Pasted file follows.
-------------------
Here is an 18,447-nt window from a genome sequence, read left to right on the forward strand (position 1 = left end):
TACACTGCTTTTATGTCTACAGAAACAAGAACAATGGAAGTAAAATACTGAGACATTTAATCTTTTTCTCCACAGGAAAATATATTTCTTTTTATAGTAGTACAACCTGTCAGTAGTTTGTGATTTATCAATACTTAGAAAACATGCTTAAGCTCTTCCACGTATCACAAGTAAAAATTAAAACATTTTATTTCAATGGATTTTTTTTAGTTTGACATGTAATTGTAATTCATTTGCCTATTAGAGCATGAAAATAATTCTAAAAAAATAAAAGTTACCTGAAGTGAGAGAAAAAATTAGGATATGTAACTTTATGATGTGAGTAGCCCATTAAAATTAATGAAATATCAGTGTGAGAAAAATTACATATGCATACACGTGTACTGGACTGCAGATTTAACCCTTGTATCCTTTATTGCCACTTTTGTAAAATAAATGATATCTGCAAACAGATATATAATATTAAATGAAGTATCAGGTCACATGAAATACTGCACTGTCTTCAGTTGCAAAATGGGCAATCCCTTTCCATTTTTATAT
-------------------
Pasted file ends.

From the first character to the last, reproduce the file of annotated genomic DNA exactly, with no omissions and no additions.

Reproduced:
Here is an 18,447-nt window from a genome sequence, read left to right on the forward strand (position 1 = left end):
TACACTGCTTTTATGTCTACAGAAACAAGAACAATGGAAGTAAAATACTGAGACATTTAATCTTTTTCTCCACAGGAAAATATATTTCTTTTTATAGTAGTACAACCTGTCAGTAGTTTGTGATTTATCAATACTTAGAAAACATGCTTAAGCTCTTCCACGTATCACAAGTAAAAATTAAAACATTTTATTTCAATGGATTTTTTTTAGTTTGACATGTAATTGTAATTCATTTGCCTATTAGAGCATGAAAATAATTCTAAAAAAATAAAAGTTACCTGAAGTGAGAGAAAAAATTAGGATATGTAACTTTATGATGTGAGTAGCCCATTAAAATTAATGAAATATCAGTGTGAGAAAAATTACATATGCATACACGTGTACTGGACTGCAGATTTAACCCTTGTATCCTTTATTGCCACTTTTGTAAAATAAATGATATCTGCAAACAGATATATAATATTAAATGAAGTATCAGGTCACATGAAATACTGCACTGTCTTCAGTTGCAAAATGGGCAATCCCTTTCCATTTTTATAT